PERTH -- Potentially giving an economic fillip to one of the world's newest and poorest nations, Woodside Petroleum (WPL.AU) said Wednesday that it may build a 150 kilometer pipeline to East Timor as part of its multibillion dollar Sunrise gas project.
The new plan, an alternative to two existing proposals, could bolster East Timor as it seeks a radical readjustment of maritime boundaries with its neighbor Australia.
A Woodside spokesman told Dow Jones Newswires that the company is looking at three alternatives for Sunrise consisting of a floating liquefied natural gas (LNG) facility, piping gas to an LNG facility in East Timor, or a pipeline to a Darwin-based plant.
"We aim to take one of these options into the basis of design phase for the project by the end of the year," he said.
Sunrise partners Royal Dutch/Shell Group (RD) and Woodside have previously backed floating LNG for Sunrise, while U.S. partner ConocoPhillips (COP) has argued in favor of a pipeline to Darwin.
ConocoPhillips is separately building a US$1.5 billion LNG plant at Darwin as part of its Bayu Undan project. Woodside has said previously that there are "possibilities for sharing infrastructure onshore" if Sunrise gas is landed at Darwin.
East Timor is only around 150km from Sunrise, much closer than the 450km-500 km distance to Darwin.
But East Timor lacks supporting infrastructure and skilled labor, and is viewed by analysts as a higher-risk site for a major LNG facility.
Woodside is eager to finalize a development plan to capture a rising demand for LNG imports in the U.S., along with the company's traditional markets in Asia such as China and Japan.
Japan's Osaka Gas Co. (9532.TO) owns 10% of the 7.7 trillion cubic feet Sunrise field and has been identified by Woodside as a potential LNG customer. Woodside has 33.4% of the project, ConocoPhillips has 30% and Shell has 26.6%, and Osaka Gas with 10%.
Whichever option is chosen, the design phase will likely take around 14 months, leading to a potential go-ahead for construction in 2006. LNG exports could start in 2009/10.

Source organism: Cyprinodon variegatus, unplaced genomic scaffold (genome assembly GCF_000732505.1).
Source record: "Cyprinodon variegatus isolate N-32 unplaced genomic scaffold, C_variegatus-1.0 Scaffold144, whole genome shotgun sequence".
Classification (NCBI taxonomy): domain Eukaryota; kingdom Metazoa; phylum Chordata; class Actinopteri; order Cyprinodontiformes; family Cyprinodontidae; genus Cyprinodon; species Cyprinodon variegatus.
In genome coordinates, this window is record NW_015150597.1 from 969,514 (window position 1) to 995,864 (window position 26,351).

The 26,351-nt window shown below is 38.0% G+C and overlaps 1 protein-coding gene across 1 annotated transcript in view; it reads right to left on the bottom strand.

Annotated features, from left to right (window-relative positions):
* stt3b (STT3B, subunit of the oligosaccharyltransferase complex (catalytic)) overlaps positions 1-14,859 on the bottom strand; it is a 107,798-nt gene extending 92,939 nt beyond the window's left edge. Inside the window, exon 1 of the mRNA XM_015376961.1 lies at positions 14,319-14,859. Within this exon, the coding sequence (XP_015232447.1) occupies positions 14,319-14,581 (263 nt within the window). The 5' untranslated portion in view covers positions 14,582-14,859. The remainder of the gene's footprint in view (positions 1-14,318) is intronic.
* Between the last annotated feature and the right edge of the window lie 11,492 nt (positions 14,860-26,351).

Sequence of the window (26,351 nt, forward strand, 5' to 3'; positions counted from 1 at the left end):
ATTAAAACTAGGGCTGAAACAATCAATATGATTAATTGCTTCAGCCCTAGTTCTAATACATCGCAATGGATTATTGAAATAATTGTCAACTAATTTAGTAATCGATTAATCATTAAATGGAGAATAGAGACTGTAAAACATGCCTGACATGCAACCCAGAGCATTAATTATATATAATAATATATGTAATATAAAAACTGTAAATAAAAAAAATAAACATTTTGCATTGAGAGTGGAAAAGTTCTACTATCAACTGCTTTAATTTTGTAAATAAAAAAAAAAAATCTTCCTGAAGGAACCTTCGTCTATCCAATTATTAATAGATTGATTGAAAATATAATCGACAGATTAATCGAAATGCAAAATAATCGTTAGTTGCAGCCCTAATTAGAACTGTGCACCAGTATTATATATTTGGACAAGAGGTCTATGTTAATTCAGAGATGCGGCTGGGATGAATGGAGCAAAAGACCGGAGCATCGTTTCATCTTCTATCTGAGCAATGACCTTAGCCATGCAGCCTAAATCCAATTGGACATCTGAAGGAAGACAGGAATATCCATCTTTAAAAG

Pipeline Could Boost East Timor Boundary Case
Any move to pipe Sunrise gas to East Timor could bolster the country's claim that current seabed boundaries are invalid.
Under an interim Timor Sea Treaty between Australia and East Timor, Sunrise's reserves are split roughly 80% Australia and 20% to a Joint Petroleum Development Area.
The treaty provides for East Timor, which gained its independence in May 2002, to take a 90% share of royalties in the joint zone.
But East Timor argues that a boundary should be drawn midway between it and Australia, a shift that would place Sunrise and Bayu Undan wholly in East Timor waters.
The debate comes amid court action by a small U.S. petroleum company that is seeking US$10.5 billion in damages over oil and gas rights that were allegedly granted in the 1970s when East Timor was a Portuguese colony.
The U.S. suit filed by Oceanic Exploration Co. (OCEX) against ConocoPhillips and the governments of Australia, Indonesia and East Timor alleges "theft, misappropriation and conversion" of oil and gas resources. Oceanic said the defendants violated U.S. antitrust and racketeering laws in a series of events over the past 30 years.
In Australia, meanwhile, the so-called International Unitization Agreement (IUA) for Sunrise, was passed Wednesday by the lower house of Australia's parliament.
A spokeswoman for federal industry and resources minister Ian Macfarlane said that the IUA was approved by the House of Representatives and is now before the Senate.
"We'd hope to get it through the Senate this sitting session, which finishes late March, because the Sunrise partners want to start work on a development," she told Dow Jones Newswires.
Yet to be approved by the government of East Timor, the IUA is meant to provide certainty to the Sunrise partners over taxation and other fiscal terms.
"The IUA creates the framework in which the joint venture can proceed with an investment decision while the governments continue to resolve the border issue," the Woodside spokesman said.
The Timor-Leste Institute for Development Monitoring and Analysis (La’o Hamutuk)